My first 100 score EVER!!! Thank you very much.

But there’s more.

The second score averaged in with the Engagement Score is the Impression Score.

screenshot of yet another perfect score

Mentioning a brand “yours or a brand you want to be associated with” is their advice to increase your score.

Again, being at a loss (having no associations), I used their example and got a perfect score.

WHAT????INCREDIBLE!!!!!

By the way, if you’re wondering what the underlined Context Words mentioned in the above description are, here is a screenshot of examples.

sharethrough.com context words screenshot

For a more in-depth look at Context Words, visit the blog link below.

You’ll get a deeper look at headline creationism plus a link to a PDF of the “1,072 context words”.

So to repeat, here are the ways to cheat, hack, or whatever you prefer a headline analyzer and your title’s ranking in search results.

Name-drop (use celebrities) and humanize (use body parts)

It told me to name-drop, but since I didn’t have a name to drop, I used the name provided.

“Sup Drake!”

I don’t know who or what a Drake is, but using it/he/she/they worked wonderfully.

Use Drake for yourself as part of whatever your title is.

For humanizing, use words related to humans: body parts like hair, mouth, tongue — whatever.

More Context

The other way to raise your score is by using contextual references. Since I was messing around and had no context, I used Sharethrough’s name as my reference.

A bit of irony — the analyzer marked down my title from 100 to 99 points for using the website’s name Sharethrough.com as one complete word.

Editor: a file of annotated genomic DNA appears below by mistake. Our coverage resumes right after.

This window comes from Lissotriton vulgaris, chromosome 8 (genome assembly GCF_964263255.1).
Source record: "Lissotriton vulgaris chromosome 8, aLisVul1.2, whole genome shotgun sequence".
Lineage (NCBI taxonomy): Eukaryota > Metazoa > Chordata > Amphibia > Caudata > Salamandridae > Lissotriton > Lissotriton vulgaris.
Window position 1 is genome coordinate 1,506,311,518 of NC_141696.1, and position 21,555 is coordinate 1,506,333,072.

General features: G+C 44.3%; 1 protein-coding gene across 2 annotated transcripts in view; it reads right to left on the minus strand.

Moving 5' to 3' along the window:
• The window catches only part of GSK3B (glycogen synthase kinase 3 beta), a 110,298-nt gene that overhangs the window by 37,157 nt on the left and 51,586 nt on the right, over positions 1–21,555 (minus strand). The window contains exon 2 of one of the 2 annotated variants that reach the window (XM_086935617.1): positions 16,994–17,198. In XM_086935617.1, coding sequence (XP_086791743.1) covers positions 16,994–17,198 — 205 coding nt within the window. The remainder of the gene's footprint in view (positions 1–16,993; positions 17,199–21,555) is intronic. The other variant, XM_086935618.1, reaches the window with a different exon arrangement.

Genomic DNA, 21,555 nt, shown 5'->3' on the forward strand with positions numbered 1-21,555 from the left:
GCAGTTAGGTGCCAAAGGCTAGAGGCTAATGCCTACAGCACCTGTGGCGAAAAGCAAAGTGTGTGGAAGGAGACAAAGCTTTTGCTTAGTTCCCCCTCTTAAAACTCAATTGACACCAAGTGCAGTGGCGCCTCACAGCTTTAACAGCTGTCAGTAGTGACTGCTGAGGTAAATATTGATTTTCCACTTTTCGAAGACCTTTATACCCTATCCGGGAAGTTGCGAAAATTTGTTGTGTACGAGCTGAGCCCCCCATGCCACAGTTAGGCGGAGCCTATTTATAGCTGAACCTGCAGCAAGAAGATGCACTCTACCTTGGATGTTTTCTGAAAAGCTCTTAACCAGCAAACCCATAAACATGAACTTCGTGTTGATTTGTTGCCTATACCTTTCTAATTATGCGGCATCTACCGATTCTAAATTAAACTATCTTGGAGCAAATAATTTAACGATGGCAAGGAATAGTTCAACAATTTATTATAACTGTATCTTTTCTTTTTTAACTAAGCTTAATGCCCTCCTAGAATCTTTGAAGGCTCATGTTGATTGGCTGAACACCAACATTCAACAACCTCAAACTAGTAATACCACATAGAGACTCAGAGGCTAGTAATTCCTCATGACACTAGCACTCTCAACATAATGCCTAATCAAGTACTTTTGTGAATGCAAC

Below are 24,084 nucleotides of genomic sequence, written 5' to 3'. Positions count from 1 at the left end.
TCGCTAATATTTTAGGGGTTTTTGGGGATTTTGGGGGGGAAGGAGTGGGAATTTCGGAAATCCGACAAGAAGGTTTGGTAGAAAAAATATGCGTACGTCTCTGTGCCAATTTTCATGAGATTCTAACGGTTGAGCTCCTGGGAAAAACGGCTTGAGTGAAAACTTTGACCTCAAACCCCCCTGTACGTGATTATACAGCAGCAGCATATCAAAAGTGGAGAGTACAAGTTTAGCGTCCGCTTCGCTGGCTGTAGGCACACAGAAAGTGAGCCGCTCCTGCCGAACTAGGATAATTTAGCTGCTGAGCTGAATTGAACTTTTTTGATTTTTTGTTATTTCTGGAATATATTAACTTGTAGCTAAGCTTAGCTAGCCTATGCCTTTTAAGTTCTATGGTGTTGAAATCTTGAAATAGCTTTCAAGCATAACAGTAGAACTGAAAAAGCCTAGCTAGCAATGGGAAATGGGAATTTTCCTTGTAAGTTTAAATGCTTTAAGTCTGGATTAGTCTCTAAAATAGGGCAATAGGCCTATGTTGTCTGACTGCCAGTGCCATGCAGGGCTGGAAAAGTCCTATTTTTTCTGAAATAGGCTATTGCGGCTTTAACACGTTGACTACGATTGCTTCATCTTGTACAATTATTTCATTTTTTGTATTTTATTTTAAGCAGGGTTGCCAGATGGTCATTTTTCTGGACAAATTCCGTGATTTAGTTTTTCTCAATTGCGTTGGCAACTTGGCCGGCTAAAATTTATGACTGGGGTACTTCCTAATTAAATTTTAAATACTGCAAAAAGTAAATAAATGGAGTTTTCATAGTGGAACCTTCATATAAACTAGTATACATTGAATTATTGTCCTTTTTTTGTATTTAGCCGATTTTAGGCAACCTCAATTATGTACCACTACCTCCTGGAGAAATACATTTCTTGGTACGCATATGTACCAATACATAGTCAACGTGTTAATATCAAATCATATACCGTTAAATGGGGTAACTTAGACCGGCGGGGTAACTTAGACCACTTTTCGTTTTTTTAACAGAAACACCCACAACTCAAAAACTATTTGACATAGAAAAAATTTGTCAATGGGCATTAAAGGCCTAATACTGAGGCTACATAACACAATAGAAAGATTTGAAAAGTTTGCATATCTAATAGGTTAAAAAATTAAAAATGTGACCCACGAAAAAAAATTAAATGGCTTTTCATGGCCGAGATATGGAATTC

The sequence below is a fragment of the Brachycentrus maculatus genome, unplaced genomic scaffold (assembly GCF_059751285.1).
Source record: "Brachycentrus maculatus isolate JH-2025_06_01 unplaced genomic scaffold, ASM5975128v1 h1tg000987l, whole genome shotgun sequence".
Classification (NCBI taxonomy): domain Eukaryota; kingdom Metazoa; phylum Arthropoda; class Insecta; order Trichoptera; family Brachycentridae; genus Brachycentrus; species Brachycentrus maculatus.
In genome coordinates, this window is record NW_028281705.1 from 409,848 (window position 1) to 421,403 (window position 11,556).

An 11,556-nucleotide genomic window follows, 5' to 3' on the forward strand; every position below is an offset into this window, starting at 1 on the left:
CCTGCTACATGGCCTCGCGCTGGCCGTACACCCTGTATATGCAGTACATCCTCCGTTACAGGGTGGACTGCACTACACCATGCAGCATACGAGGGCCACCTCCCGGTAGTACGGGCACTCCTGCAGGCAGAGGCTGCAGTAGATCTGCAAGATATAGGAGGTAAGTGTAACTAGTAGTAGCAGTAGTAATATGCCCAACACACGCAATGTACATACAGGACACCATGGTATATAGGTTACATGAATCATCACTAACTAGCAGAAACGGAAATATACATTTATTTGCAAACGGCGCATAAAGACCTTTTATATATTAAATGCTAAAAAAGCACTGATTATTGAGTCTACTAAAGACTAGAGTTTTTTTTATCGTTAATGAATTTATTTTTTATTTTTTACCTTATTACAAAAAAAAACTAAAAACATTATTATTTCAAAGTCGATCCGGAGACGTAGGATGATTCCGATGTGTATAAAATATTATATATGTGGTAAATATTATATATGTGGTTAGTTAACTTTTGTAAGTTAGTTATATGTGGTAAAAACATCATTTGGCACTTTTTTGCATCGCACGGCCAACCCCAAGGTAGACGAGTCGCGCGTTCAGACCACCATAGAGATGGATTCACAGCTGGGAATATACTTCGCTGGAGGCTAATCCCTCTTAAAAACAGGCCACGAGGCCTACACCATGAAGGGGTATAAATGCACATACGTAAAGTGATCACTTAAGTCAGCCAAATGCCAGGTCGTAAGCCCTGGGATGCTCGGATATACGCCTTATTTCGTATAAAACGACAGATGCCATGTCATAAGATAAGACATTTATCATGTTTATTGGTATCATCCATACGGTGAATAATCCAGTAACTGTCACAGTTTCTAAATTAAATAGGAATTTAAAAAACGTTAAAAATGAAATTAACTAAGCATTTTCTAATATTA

But when I used the words share and through, separately, it scored a 100.

The best useless headline you’ll ever read

The following headline scored a perfect 100 score on sharethough.com’s headline analyzer.

All you have to say is, “Sup Drake, Hair, Friend, Laugh,” for your Title to Fly Off the Richter Scale on Sharethrough.com’s Title-Rating Engine.

As you can see, I used some filler words around the provided examples to make it a working title.

Try it for yourself — starting with All and ending with Engine — copy and paste it into the analyzer.

I also inserted this article’s headline into the analyzer.

It scored 54.

Yeah, it was half-perfect.

I used it anyway.

This points to my problem with gaining reader engagement.

I got a perfect score on sharethrough.com — now what?

Getting the most out of a headline generator wasn’t what I needed

Yeah, I got a perfect score. The problem was, I couldn’t do anything with it.

I enjoyed watching l up to the highest possibility.

It reminded me of hitting the jackpot on a slot machine.

Wasted headlines, wasted time.

Was it useless after all?

Like an object of beauty tucked neatly behind a display case collecting dust, my headline served no purpose.

But generating a winning headline did give me strong false confidence to press forward.

It raised my awareness of my need to write better headlines, too.

So it isn’t a complete waste.

Bloopers

Agonizing over your headline may be worth your pain but using a generator may not.

If it’s for the money — I don’t make any.

If it’s for vanity — I told you I don’t have any money to buy a vanity.

*Warning* If the future of headline writing, and possibly articles, is with AI, I’m already out.